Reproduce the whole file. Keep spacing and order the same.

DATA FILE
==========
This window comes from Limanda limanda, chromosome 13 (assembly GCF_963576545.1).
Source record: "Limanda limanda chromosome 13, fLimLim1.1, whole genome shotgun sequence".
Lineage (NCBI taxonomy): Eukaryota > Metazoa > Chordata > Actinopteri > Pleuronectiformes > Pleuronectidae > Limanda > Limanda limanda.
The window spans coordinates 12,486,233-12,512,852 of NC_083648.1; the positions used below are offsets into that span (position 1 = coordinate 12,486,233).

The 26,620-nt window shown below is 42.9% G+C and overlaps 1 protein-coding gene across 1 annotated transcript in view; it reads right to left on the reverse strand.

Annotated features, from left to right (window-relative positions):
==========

This window comes from Limanda limanda, chromosome 13 (assembly GCF_963576545.1).
Source record: "Limanda limanda chromosome 13, fLimLim1.1, whole genome shotgun sequence".
Lineage (NCBI taxonomy): Eukaryota > Metazoa > Chordata > Actinopteri > Pleuronectiformes > Pleuronectidae > Limanda > Limanda limanda.
The window spans coordinates 12,486,233-12,512,852 of NC_083648.1; the positions used below are offsets into that span (position 1 = coordinate 12,486,233).

The 26,620-nt window shown below is 42.9% G+C and overlaps 1 protein-coding gene across 1 annotated transcript in view; it reads right to left on the reverse strand.

Annotated features, from left to right (window-relative positions):